Frank Stella at Leslie Sacks Contemporary | ITSLIQUID

Frank Stella at Leslie Sacks Contemporary

Art | June 20, 2012 |

Frank Stella, Polar Co-ordinates V, 1980. Offset lithograph, screenprint and letterpress. 38 x 38 1/2 inches. Edition of 100

Frank Stella
Exhibition Dates: June 16 – July 28, 2012

Leslie Sacks Contemporary is pleased to announce an exhibition of Frank Stella prints. The exhibition will feature works from the 1970s and 1980s, including pieces from the series Exotic Birds, 1970; Polar Co-ordinates, 1980; Circuits, 1982; and The Waves, 1985-89.

Frank Stella burst onto the art scene in 1960 with his Black Paintings, which were showcased in a groundbreaking exhibition at the Leo Castelli gallery and “Sixteen Americans” at the Museum of Modern Art, New York. These works exhibited Stella’s concern with geometry, as well as the precision and rationality that characterized Minimalism. By the late 1960s, however, his compositions had become less rigid and his palette more complex, giving way to the curved, yet controlled lines and juxtaposing colors of the Protractor Series, 1967-69. It was in 1967 that Stella met master printer Ken Tyler at the renowned print atelier Gemini G.E.L., Los Angeles, who persuaded the artist to make his first print. So began a life-long collaboration between Stella and Tyler, who would continue to make prints together for over thirty years.

Over time, Stella’s prints became increasingly innovative. Earlier works followed the initial minimalist aesthetic of his paintings and adhered to traditional printing methods, but throughout the 1970s, Stella’s forms became more dynamic and the artist’s brushstroke became visible. By 1980, the Polar Co-ordinates Series had Stella experimenting more freely with combinations of shapes, colors, brushstrokes and printing techniques. The grids of his early work remained an integral part of the prints, appearing as superimposed netting across Stella’s forms. The Polar Coordinates Series, created with Petersburg Press, required numerous layers of lithography and screenprinting, displaying the growing complexity of Stella’s print work.

Frank Stella, York Factory II, 1974. Screenprint. 13 7/16 x 40 5/16 inches. Edition of 100

Stella’s mastery of the printmaking process continued to evolve in his late 1980s work, including the Circuit Series, 1982 and The Waves Series, 1985-89. These works are notable for their monumental scale and rich texture and were innovative accomplishments achieved through Stella’s collaboration with Ken Tyler. In the Circuit Series, etching and engraving were used for the first time in Stella’s career. The flamboyant forms and experimental relief work of these pieces made them more visually dynamic and technically advanced than any series that had come before.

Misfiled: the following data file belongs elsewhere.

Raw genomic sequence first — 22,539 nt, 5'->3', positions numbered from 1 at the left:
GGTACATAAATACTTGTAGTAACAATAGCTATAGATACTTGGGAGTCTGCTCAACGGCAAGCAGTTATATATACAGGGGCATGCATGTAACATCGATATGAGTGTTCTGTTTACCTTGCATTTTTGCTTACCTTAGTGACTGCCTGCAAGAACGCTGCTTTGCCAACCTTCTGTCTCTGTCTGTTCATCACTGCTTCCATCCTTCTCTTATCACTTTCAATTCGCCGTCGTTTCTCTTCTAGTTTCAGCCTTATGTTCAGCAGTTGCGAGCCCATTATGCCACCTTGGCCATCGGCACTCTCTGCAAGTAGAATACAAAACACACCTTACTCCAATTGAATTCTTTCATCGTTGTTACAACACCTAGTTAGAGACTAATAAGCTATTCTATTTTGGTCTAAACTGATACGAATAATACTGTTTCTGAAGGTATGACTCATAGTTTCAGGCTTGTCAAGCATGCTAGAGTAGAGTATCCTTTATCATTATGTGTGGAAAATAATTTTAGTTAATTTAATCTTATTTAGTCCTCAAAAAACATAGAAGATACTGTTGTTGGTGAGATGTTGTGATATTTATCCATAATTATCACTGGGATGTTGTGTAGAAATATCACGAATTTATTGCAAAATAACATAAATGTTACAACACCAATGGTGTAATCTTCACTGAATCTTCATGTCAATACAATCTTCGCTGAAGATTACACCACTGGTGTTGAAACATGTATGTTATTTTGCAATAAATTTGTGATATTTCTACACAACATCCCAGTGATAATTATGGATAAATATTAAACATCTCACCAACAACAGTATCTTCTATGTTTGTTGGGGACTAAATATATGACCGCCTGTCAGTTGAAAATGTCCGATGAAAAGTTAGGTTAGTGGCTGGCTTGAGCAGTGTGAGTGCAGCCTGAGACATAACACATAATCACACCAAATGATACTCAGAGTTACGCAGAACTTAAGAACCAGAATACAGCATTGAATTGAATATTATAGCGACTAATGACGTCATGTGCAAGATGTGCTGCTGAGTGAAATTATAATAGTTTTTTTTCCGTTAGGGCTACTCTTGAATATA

Frank Stella is considered one of the most important contemporary artists and printmakers. His work can be found worldwide in the permanent collections of museums, including the Solomon R. Guggenheim Museum, New York; Metropolitan Museum of Art, New York; Museum of Modern Art, New York; Whitney Museum of American Art, New York; Kunstmuseum, Basel; Stedelijk Museum, Amsterdam; and Thyseen-Bornemisza Museum, Madrid. He received the National Medal of Arts in 2009.

Leslie Sacks Contemporary
Bergamot Station
2525 Michigan Avenue, Space B6
Santa Monica, CA 90404

Tel: (310) 264.0640
Fax: (310) 264.0740
info@lscontemporary.com
www.lesliesackscontemporary.com

Are you an artist, architect, designer? Would you like to be featured on ITSLIQUID platform? Send an e-mail to info@itsliquid.com or fill the form below

RELATED POSTS


GERHARD RICHTER: CAGE PAINTINGS

Art | January 21, 2021

Gerhard Richter’s Cage paintings (2006) will remain at Gagosian Beverly Hills until April 3. They were a cornerstone of the artist’s retrospective, Gerhard Richer: Painting After All, at the Metropolitan Museum of Art in New York last year. In conjunction with this key group of six paintings, a new group of drawings created by Richter on consecutive days during the summer of 2020 is being shown for the first time. Read more


LEE BUL: UTOPIA SAVED

Art | January 20, 2021

Lee Bul (b. 1964) is an artist based in Seoul, South Korea. Trained as a sculptor during the period of social and political upheavals of the 1980s, she started off her artistic career with performative pieces that incorporated wearable soft sculptures. In the 1990s she gained international recognition with a series of provocative works, including her scandalous installation of fresh fish left to decay and her Cyborg sculptures, hybrids of machine and organic forms. Read more


Ado Vabbe. Kumu Art Museum

Art | January 8, 2021

From 28 August, Kumu Art Museum will host Ado Vabbe: Wunderbar, the largest ever exhibition of the works of Ado Vabbe (1892-1961), who is one of the most intriguing names in Estonian art history and a forerunner of avant-garde art. Read more


Mondrian and De Stijl

Art | December 30, 2020

Holland at the beginning of the last century was the birthplace of a totally new form of art, an abstract art based on strict relations between rectangular forms, color planes, and straight lines. In October 1917, during the First World War, a group of young artists in neutral Holland joined forces to create a magazine. Called De Stijl, it presented and promoted this new, innovative art. Read more


Sign up for our Newsletter.

Enter your email to receive our latest updates!